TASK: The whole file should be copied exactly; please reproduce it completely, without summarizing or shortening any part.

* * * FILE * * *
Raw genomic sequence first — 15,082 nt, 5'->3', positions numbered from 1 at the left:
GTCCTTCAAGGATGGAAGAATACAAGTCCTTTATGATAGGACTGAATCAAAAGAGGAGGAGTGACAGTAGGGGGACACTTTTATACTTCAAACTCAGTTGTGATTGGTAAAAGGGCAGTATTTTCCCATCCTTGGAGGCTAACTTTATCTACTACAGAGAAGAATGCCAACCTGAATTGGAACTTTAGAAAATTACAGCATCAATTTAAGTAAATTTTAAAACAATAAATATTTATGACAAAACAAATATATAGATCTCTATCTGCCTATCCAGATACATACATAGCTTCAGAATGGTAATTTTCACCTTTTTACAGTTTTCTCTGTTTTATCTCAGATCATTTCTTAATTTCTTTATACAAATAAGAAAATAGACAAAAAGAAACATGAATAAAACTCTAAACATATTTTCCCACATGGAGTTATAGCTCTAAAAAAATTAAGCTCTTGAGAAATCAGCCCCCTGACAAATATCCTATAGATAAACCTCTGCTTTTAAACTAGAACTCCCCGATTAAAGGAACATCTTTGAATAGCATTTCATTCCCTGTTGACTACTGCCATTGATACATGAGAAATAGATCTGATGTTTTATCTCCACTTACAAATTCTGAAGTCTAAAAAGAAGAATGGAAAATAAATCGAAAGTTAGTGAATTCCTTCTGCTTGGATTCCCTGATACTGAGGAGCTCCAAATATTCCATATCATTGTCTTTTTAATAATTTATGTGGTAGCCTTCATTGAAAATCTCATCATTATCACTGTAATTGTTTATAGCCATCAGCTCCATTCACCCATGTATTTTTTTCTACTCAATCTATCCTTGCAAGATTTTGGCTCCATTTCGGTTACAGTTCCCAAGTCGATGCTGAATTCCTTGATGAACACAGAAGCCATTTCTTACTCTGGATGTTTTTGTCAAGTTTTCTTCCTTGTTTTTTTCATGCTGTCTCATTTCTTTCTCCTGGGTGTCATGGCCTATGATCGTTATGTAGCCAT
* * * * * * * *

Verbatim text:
Raw genomic sequence first — 15,082 nt, 5'->3', positions numbered from 1 at the left:
GTCCTTCAAGGATGGAAGAATACAAGTCCTTTATGATAGGACTGAATCAAAAGAGGAGGAGTGACAGTAGGGGGACACTTTTATACTTCAAACTCAGTTGTGATTGGTAAAAGGGCAGTATTTTCCCATCCTTGGAGGCTAACTTTATCTACTACAGAGAAGAATGCCAACCTGAATTGGAACTTTAGAAAATTACAGCATCAATTTAAGTAAATTTTAAAACAATAAATATTTATGACAAAACAAATATATAGATCTCTATCTGCCTATCCAGATACATACATAGCTTCAGAATGGTAATTTTCACCTTTTTACAGTTTTCTCTGTTTTATCTCAGATCATTTCTTAATTTCTTTATACAAATAAGAAAATAGACAAAAAGAAACATGAATAAAACTCTAAACATATTTTCCCACATGGAGTTATAGCTCTAAAAAAATTAAGCTCTTGAGAAATCAGCCCCCTGACAAATATCCTATAGATAAACCTCTGCTTTTAAACTAGAACTCCCCGATTAAAGGAACATCTTTGAATAGCATTTCATTCCCTGTTGACTACTGCCATTGATACATGAGAAATAGATCTGATGTTTTATCTCCACTTACAAATTCTGAAGTCTAAAAAGAAGAATGGAAAATAAATCGAAAGTTAGTGAATTCCTTCTGCTTGGATTCCCTGATACTGAGGAGCTCCAAATATTCCATATCATTGTCTTTTTAATAATTTATGTGGTAGCCTTCATTGAAAATCTCATCATTATCACTGTAATTGTTTATAGCCATCAGCTCCATTCACCCATGTATTTTTTTCTACTCAATCTATCCTTGCAAGATTTTGGCTCCATTTCGGTTACAGTTCCCAAGTCGATGCTGAATTCCTTGATGAACACAGAAGCCATTTCTTACTCTGGATGTTTTTGTCAAGTTTTCTTCCTTGTTTTTTTCATGCTGTCTCATTTCTTTCTCCTGGGTGTCATGGCCTATGATCGTTATGTAGCCAT